The first responses were quite numb. The EU as a political and institutional structure has never experienced something of this magnitude. It also lacks effective rapid response mechanisms, hence coordinated responses were almost impossible in the early days of the pandemic. That led to a number of different (and conflicting) policy responses across member states not only in terms of stringency of measures, but also in terms of legitimation and justification of government choices, as well as the necessity and intensity of some of those measures. Countries like Hungary and Poland were criticized for emergency powers delegated to their authoritarian-leaning governments; Sweden was questioned on its ‘herd immunity’ approach; Italy was calling for emergency assistance to tackle its increasing national debt; the Netherlands defended the open economy. Germany, Austria and Denmark were the first countries to come out of lockdown; while previously tagged black sheep, like Greece, were praised for managing to contain infections so successfully. Despite these differences, a common message came out of the EU, for countries to return to open borders as quickly as possible and to consult the EU’s European Centre for Disease Prevention and Control for any measures they would take going forward.
The first few months of the pandemic however, exposed not only the inability of the EU to handle a pan-European crisis but also the deep structural inequalities between member states and the growing divide between north and south, east and west. Due to protracted underfunding and the prevalence of austerity politics as a trans-European paradigm, public healthcare and social services provision had deteriorated, with many EU countries appearing unprepared to face the scale of infections and the increased demand for health services by their citizens. The many unknown parameters of this novel coronavirus only added uncertainty in trial-and-error approaches.
Nonetheless, the EU cannot afford not to come out stronger from this crisis. In fact, the EU leadership saw the pandemic as a unique opportunity to push ahead with more integration, especially in the context of the Franco-German cooperation. Given the desire by both Macron and Merkel to push back on the populist zeitgeist in their countries and maintain cohesion over the European ideal, the EU efforts towards a common response to the impact of the pandemic were supported by all high-profile leaders. The loan drawn by the Commission demarcating the pandemic recovery funds is a ‘first-of-its-kind’ move by the EU. Never before has the EU acted at such magnitude in the name of the Union’s peoples, propping up a wall of solidarity. Such responsiveness was not a random act; rather it was driven by European citizens who looked at the EU for solutions, also experiencing the inability of populist governments to respond to the wider complications of a pandemic. It has been a unique opportunity for pragmatic politics to showcase their potential over populist empty rhetoric.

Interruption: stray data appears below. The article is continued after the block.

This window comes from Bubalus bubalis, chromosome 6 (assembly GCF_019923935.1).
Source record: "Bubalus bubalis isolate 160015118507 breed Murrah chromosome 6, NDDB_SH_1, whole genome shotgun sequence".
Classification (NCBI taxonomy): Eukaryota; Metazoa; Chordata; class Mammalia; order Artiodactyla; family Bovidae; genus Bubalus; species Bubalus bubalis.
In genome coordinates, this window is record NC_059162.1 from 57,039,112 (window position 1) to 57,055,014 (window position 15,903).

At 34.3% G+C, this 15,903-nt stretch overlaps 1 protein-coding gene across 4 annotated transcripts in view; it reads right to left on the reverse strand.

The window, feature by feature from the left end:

Did this turn to the EU create another expectations/capabilities gap? The Summit where the funds were agreed upon was a difficult political moment. Four members, so-called ‘frugal four’, were objecting to the distribution of the emergency funds in the form of unconditional grants and were favoring strict conditionality. A compromise had to be struck among EU leaders to seal the agreement. Although this is common, and EU summits frequently become hardball political dramas, the return of national politics to the forefront in the past decade required very delicate handlings, as not to upset the momentum in favor of EU action. We are still unsure if this will be Europe’s watershed moment, but it will definitely be a seminal moment that will determine the direction of European integration for at least a generation. Nonetheless, there is considerable room for establishing our European common fate, by taking the lead in areas of policy coordination, European-wide and transnational projects, an emphasis on sustainable development in conjunction with the European green agendas and a realistic view on the closing of social and national inequalities.